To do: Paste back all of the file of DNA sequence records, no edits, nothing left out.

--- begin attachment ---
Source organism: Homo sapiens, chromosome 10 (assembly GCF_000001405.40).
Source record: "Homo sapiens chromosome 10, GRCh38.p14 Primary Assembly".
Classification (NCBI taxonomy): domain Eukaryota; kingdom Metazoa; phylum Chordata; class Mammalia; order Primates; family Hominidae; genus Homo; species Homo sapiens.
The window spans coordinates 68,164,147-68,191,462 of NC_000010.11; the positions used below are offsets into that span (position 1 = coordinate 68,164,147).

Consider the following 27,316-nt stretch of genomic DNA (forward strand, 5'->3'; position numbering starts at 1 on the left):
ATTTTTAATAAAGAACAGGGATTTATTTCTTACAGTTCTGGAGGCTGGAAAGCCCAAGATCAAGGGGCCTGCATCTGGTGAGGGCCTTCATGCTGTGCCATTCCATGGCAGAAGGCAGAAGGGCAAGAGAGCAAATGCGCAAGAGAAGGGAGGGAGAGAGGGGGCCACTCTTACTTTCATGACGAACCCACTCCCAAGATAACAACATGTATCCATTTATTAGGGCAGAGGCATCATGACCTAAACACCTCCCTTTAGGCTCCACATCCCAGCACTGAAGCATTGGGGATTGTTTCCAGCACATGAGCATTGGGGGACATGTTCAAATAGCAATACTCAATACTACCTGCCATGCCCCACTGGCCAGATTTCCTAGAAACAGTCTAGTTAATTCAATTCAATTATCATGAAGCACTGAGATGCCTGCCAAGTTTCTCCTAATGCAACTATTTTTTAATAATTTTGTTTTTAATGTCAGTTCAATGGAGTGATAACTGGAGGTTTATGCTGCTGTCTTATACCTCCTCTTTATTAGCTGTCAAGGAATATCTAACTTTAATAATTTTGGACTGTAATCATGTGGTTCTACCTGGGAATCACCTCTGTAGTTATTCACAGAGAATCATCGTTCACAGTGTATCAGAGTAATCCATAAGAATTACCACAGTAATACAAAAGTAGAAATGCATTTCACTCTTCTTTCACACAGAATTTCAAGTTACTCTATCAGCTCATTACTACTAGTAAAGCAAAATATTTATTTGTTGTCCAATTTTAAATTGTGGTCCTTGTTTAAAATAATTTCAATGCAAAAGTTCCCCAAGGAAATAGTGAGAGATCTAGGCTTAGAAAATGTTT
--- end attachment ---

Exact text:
Source organism: Homo sapiens, chromosome 10 (assembly GCF_000001405.40).
Source record: "Homo sapiens chromosome 10, GRCh38.p14 Primary Assembly".
Classification (NCBI taxonomy): domain Eukaryota; kingdom Metazoa; phylum Chordata; class Mammalia; order Primates; family Hominidae; genus Homo; species Homo sapiens.
The window spans coordinates 68,164,147-68,191,462 of NC_000010.11; the positions used below are offsets into that span (position 1 = coordinate 68,164,147).

Consider the following 27,316-nt stretch of genomic DNA (forward strand, 5'->3'; position numbering starts at 1 on the left):
ATTTTTAATAAAGAACAGGGATTTATTTCTTACAGTTCTGGAGGCTGGAAAGCCCAAGATCAAGGGGCCTGCATCTGGTGAGGGCCTTCATGCTGTGCCATTCCATGGCAGAAGGCAGAAGGGCAAGAGAGCAAATGCGCAAGAGAAGGGAGGGAGAGAGGGGGCCACTCTTACTTTCATGACGAACCCACTCCCAAGATAACAACATGTATCCATTTATTAGGGCAGAGGCATCATGACCTAAACACCTCCCTTTAGGCTCCACATCCCAGCACTGAAGCATTGGGGATTGTTTCCAGCACATGAGCATTGGGGGACATGTTCAAATAGCAATACTCAATACTACCTGCCATGCCCCACTGGCCAGATTTCCTAGAAACAGTCTAGTTAATTCAATTCAATTATCATGAAGCACTGAGATGCCTGCCAAGTTTCTCCTAATGCAACTATTTTTTAATAATTTTGTTTTTAATGTCAGTTCAATGGAGTGATAACTGGAGGTTTATGCTGCTGTCTTATACCTCCTCTTTATTAGCTGTCAAGGAATATCTAACTTTAATAATTTTGGACTGTAATCATGTGGTTCTACCTGGGAATCACCTCTGTAGTTATTCACAGAGAATCATCGTTCACAGTGTATCAGAGTAATCCATAAGAATTACCACAGTAATACAAAAGTAGAAATGCATTTCACTCTTCTTTCACACAGAATTTCAAGTTACTCTATCAGCTCATTACTACTAGTAAAGCAAAATATTTATTTGTTGTCCAATTTTAAATTGTGGTCCTTGTTTAAAATAATTTCAATGCAAAAGTTCCCCAAGGAAATAGTGAGAGATCTAGGCTTAGAAAATGTTT